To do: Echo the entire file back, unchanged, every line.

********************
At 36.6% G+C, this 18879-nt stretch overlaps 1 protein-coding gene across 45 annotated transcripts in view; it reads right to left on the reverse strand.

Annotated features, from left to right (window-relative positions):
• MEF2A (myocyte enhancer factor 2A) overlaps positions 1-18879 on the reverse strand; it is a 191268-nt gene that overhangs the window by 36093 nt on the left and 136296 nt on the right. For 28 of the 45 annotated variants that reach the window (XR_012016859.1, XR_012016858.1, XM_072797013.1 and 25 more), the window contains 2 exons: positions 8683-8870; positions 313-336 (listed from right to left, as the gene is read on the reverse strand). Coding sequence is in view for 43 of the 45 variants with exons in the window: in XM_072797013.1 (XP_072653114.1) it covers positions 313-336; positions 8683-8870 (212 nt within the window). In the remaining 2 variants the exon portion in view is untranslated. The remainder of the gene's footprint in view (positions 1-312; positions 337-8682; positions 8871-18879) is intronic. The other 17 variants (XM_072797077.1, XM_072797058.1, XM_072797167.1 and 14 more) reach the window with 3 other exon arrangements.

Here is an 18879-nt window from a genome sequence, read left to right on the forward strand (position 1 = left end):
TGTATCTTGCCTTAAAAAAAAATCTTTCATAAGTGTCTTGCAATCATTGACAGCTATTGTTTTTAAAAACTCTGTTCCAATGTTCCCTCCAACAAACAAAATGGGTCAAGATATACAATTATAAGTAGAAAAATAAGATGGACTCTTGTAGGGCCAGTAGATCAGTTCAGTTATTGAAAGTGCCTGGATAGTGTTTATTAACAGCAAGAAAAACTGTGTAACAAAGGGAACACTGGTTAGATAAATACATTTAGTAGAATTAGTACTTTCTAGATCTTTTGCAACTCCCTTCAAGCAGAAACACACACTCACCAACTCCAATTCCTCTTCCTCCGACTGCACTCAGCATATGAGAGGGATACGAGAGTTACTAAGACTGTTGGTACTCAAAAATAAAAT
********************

At 36.6% G+C, this 18879-nt stretch overlaps 1 protein-coding gene across 45 annotated transcripts in view; it reads right to left on the reverse strand.

Annotated features, from left to right (window-relative positions):
• MEF2A (myocyte enhancer factor 2A) overlaps positions 1-18879 on the reverse strand; it is a 191268-nt gene that overhangs the window by 36093 nt on the left and 136296 nt on the right. For 28 of the 45 annotated variants that reach the window (XR_012016859.1, XR_012016858.1, XM_072797013.1 and 25 more), the window contains 2 exons: positions 8683-8870; positions 313-336 (listed from right to left, as the gene is read on the reverse strand). Coding sequence is in view for 43 of the 45 variants with exons in the window: in XM_072797013.1 (XP_072653114.1) it covers positions 313-336; positions 8683-8870 (212 nt within the window). In the remaining 2 variants the exon portion in view is untranslated. The remainder of the gene's footprint in view (positions 1-312; positions 337-8682; positions 8871-18879) is intronic. The other 17 variants (XM_072797077.1, XM_072797058.1, XM_072797167.1 and 14 more) reach the window with 3 other exon arrangements.

Here is an 18879-nt window from a genome sequence, read left to right on the forward strand (position 1 = left end):
TGTATCTTGCCTTAAAAAAAAATCTTTCATAAGTGTCTTGCAATCATTGACAGCTATTGTTTTTAAAAACTCTGTTCCAATGTTCCCTCCAACAAACAAAATGGGTCAAGATATACAATTATAAGTAGAAAAATAAGATGGACTCTTGTAGGGCCAGTAGATCAGTTCAGTTATTGAAAGTGCCTGGATAGTGTTTATTAACAGCAAGAAAAACTGTGTAACAAAGGGAACACTGGTTAGATAAATACATTTAGTAGAATTAGTACTTTCTAGATCTTTTGCAACTCCCTTCAAGCAGAAACACACACTCACCAACTCCAATTCCTCTTCCTCCGACTGCACTCAGCATATGAGAGGGATACGAGAGTTACTAAGACTGTTGGTACTCAAAAATAAAAT